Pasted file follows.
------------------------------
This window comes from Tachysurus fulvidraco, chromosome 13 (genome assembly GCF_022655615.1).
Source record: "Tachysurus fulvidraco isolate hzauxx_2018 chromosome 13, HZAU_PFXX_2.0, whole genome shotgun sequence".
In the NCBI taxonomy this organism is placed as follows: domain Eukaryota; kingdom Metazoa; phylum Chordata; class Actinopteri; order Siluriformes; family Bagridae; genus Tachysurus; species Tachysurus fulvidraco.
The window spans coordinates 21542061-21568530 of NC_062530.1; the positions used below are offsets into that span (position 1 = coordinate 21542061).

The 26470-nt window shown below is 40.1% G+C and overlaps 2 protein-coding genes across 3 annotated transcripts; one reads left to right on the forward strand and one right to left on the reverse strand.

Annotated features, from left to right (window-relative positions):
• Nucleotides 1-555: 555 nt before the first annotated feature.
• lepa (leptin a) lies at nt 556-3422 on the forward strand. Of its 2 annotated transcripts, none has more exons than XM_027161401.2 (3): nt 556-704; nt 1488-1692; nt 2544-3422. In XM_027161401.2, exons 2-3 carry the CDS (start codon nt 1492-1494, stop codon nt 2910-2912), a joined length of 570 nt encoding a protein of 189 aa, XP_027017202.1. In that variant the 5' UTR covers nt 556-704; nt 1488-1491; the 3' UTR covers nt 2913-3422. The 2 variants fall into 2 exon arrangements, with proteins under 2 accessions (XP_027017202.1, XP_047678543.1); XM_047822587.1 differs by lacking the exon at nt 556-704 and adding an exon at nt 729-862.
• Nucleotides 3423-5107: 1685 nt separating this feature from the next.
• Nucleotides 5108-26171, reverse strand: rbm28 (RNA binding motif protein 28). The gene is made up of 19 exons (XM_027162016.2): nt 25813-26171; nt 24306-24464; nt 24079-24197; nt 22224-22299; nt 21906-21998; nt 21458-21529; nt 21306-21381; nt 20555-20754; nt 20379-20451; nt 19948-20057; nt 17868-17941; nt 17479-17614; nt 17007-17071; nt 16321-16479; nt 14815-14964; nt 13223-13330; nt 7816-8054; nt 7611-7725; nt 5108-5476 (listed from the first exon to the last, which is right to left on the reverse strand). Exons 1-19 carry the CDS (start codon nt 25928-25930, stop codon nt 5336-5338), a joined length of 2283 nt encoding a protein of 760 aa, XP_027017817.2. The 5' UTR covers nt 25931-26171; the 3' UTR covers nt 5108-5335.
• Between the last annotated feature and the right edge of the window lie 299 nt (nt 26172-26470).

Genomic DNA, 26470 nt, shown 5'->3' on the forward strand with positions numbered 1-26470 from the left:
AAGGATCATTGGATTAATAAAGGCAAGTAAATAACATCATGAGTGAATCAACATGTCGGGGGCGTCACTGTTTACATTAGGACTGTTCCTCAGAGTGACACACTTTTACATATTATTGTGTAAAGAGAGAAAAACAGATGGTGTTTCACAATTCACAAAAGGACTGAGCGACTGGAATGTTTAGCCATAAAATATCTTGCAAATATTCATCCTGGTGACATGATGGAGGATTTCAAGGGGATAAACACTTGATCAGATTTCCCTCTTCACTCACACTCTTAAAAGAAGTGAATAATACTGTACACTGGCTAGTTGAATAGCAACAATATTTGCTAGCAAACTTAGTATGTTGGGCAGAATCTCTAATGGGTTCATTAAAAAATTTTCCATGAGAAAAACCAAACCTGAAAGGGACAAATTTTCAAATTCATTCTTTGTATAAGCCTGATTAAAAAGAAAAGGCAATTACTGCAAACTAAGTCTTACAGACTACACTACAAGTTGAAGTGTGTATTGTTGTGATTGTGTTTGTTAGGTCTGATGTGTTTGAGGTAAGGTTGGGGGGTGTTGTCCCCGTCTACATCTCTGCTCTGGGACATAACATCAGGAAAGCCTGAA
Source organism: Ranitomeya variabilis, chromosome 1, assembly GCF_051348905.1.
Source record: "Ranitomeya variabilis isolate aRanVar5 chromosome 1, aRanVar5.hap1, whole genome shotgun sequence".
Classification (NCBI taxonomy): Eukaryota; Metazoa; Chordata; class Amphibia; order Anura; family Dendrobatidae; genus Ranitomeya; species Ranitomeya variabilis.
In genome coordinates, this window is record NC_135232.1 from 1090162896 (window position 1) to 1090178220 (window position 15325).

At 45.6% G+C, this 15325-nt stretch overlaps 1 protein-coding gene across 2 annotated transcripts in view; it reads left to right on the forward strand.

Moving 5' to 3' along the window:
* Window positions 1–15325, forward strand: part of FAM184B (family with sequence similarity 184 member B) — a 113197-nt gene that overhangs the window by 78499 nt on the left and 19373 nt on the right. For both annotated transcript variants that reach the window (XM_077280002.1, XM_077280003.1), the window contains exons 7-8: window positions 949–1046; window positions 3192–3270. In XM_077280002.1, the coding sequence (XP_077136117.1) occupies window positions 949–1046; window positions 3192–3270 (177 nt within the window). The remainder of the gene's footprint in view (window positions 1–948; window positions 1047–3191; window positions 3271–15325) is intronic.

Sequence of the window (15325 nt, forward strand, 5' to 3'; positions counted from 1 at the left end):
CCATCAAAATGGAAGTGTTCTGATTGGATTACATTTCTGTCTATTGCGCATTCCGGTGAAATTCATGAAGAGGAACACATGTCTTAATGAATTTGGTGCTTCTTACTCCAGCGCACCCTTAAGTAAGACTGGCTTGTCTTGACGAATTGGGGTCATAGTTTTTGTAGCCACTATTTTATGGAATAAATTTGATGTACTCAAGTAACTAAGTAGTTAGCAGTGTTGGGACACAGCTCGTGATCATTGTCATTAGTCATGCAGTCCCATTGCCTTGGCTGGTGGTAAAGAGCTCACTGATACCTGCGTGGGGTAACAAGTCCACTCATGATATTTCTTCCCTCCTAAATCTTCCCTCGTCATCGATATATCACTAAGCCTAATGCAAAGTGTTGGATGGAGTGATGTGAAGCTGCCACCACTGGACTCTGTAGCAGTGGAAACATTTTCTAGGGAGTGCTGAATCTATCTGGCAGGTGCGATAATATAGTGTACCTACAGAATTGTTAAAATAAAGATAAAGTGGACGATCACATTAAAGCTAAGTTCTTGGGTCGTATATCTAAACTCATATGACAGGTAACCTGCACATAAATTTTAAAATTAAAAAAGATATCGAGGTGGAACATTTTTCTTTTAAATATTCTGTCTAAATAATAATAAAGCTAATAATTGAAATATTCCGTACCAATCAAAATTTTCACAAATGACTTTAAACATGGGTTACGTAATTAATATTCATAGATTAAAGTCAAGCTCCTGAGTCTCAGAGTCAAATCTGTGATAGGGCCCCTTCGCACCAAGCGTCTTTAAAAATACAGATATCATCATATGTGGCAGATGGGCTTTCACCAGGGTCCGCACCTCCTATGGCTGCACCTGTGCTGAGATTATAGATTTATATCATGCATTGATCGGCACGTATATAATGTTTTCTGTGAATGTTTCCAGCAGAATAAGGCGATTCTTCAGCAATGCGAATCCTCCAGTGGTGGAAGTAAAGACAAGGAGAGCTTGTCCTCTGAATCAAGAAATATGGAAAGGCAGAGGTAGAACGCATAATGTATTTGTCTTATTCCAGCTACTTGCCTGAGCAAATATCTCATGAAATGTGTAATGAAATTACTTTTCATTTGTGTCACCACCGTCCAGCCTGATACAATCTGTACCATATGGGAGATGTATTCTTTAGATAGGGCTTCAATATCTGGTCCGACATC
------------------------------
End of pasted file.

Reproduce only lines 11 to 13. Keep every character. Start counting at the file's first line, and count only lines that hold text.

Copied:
• Between the last annotated feature and the right edge of the window lie 299 nt (nt 26172-26470).

Genomic DNA, 26470 nt, shown 5'->3' on the forward strand with positions numbered 1-26470 from the left:
AAGGATCATTGGATTAATAAAGGCAAGTAAATAACATCATGAGTGAATCAACATGTCGGGGGCGTCACTGTTTACATTAGGACTGTTCCTCAGAGTGACACACTTTTACATATTATTGTGTAAAGAGAGAAAAACAGATGGTGTTTCACAATTCACAAAAGGACTGAGCGACTGGAATGTTTAGCCATAAAATATCTTGCAAATATTCATCCTGGTGACATGATGGAGGATTTCAAGGGGATAAACACTTGATCAGATTTCCCTCTTCACTCACACTCTTAAAAGAAGTGAATAATACTGTACACTGGCTAGTTGAATAGCAACAATATTTGCTAGCAAACTTAGTATGTTGGGCAGAATCTCTAATGGGTTCATTAAAAAATTTTCCATGAGAAAAACCAAACCTGAAAGGGACAAATTTTCAAATTCATTCTTTGTATAAGCCTGATTAAAAAGAAAAGGCAATTACTGCAAACTAAGTCTTACAGACTACACTACAAGTTGAAGTGTGTATTGTTGTGATTGTGTTTGTTAGGTCTGATGTGTTTGAGGTAAGGTTGGGGGGTGTTGTCCCCGTCTACATCTCTGCTCTGGGACATAACATCAGGAAAGCCTGAA